She described how, after repeatedly testing false positives for explosives, she felt terrified that she might be arrested and placed in a holding cell for males based on her genitalia. 

As she predicted, Petosky is still reeling from the incident, but is far from done fighting for her fellow trans women and men who are #travelingwhiletrans, a hashtag created by friends of Petosky that took off following her ordeal. She tells The Advocate she’s been gathering her own TSA employee testimonials about the lack of proper training for airport agents in regards to transgender travelers:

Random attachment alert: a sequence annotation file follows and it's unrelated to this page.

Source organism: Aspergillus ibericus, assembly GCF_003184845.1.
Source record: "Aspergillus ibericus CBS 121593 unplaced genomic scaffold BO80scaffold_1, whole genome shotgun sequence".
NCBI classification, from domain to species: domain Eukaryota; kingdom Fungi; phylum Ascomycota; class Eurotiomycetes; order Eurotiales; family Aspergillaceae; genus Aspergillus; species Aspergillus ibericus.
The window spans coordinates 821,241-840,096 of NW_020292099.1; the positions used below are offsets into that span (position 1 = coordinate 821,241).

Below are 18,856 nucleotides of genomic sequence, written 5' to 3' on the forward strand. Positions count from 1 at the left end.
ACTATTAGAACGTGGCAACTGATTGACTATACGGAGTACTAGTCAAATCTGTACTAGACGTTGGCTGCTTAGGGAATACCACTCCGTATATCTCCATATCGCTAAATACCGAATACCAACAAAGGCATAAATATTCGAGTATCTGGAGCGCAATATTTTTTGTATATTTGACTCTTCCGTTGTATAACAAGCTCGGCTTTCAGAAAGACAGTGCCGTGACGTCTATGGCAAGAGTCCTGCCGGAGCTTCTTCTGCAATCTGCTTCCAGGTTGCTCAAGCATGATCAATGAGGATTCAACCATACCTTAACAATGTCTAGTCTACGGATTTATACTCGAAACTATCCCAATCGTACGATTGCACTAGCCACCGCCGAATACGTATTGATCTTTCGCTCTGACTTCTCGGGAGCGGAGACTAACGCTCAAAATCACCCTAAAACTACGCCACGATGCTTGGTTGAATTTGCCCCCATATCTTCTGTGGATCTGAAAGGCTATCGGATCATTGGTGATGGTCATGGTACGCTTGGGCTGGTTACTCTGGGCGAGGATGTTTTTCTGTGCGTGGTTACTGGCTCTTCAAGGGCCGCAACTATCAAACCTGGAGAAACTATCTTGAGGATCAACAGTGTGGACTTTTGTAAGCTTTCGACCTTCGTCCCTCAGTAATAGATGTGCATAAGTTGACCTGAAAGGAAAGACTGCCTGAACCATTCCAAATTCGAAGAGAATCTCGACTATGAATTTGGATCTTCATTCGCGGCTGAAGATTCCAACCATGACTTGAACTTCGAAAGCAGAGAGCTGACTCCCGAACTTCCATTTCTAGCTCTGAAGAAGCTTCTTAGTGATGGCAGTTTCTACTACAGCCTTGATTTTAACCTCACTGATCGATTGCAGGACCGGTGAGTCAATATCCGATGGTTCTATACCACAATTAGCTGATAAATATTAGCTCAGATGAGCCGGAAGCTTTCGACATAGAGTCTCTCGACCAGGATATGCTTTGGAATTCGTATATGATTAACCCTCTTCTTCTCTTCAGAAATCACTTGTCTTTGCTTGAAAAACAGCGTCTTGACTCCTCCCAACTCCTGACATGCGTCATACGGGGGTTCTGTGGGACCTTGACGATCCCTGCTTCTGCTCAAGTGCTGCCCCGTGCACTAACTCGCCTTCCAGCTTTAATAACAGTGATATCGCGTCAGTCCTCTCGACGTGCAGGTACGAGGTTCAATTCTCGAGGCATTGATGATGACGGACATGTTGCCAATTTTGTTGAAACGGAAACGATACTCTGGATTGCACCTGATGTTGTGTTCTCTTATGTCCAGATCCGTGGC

“I’m being told that there are no written guidleines for trans passengers and only 10 percent of TSA agents have infrequent trans training.” 

Petosky hailed The Advocate for being the first news organization to report on the discrepancy between her actual experience and what she says is an erroneous statement by the agency’s spokesman. “Did they investigate? What are ‘strict procedures?’” she asked, rhetorically. 

The TSA did tweet recently a shout-out to the National Center for Transgender Equality for “ongoing discussions,” which TSA officials confirmed to The Advocate are part of a pre-existing and continuing discussion with stakeholders and advocacy organizations about the unique needs of trans travelers. 

The group responded in a tweet of its own, with a GIF serving as a reminder that trans body parts need respect, too. 

Sunnivie Brydum contributed to this report.